The 365 AD Crete earthquake was an undersea earthquake that occurred at about sunrise on 21 July 365 AD in the Eastern Mediterranean, with an assumed epicentre near Crete. Geologists today estimate the quake to have been 8 on the Richter Scale or higher, causing widespread destruction in central and southern Greece, northern Libya, Egypt, Cyprus, and Sicily. In Crete, nearly all towns were destroyed.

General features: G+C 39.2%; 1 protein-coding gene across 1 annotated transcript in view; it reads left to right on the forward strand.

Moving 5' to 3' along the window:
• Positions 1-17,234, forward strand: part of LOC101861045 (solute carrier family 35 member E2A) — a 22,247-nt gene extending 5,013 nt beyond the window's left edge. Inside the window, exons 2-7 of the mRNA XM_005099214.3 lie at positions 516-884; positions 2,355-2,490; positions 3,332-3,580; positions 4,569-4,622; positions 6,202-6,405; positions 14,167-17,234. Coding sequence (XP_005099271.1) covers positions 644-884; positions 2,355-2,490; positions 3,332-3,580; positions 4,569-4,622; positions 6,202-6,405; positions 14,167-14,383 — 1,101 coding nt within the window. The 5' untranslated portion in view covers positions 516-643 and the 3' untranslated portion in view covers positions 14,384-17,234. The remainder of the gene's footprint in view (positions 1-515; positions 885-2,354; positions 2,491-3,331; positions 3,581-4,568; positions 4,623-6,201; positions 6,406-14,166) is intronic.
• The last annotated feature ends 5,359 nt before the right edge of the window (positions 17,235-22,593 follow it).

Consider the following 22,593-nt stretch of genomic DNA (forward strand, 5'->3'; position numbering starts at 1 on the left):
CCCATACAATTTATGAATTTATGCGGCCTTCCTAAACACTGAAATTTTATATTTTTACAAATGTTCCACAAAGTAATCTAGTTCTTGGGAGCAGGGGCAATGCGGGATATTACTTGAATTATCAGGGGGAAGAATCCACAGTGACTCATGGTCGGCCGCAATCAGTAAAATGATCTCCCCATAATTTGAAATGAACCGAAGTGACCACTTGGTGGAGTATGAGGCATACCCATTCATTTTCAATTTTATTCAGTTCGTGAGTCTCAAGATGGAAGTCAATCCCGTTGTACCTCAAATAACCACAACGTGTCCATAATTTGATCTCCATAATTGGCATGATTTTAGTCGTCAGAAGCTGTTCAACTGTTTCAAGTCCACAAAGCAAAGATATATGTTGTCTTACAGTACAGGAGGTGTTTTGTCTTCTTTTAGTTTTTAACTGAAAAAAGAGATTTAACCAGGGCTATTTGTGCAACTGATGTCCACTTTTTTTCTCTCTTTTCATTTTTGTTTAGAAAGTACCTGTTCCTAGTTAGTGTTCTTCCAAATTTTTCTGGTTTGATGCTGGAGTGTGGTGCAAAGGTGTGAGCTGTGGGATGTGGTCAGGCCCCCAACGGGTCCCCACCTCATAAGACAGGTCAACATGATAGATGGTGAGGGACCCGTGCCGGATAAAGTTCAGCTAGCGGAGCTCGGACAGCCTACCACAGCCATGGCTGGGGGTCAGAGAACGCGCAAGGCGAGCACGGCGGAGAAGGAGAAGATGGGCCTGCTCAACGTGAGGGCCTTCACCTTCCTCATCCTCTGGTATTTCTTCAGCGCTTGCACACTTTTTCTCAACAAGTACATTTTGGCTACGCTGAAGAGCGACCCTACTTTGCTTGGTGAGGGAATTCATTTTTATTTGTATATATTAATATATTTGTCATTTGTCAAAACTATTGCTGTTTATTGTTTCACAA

The Crete earthquake was followed by a tsunami which devastated the eastern coasts of the Mediterranean, particularly Alexandria and the Nile Delta, killing thousands and hurling ships nearly two miles inland. The quake left a deep impression on the late antique mind, and numerous writers of the time referred in their works to the event.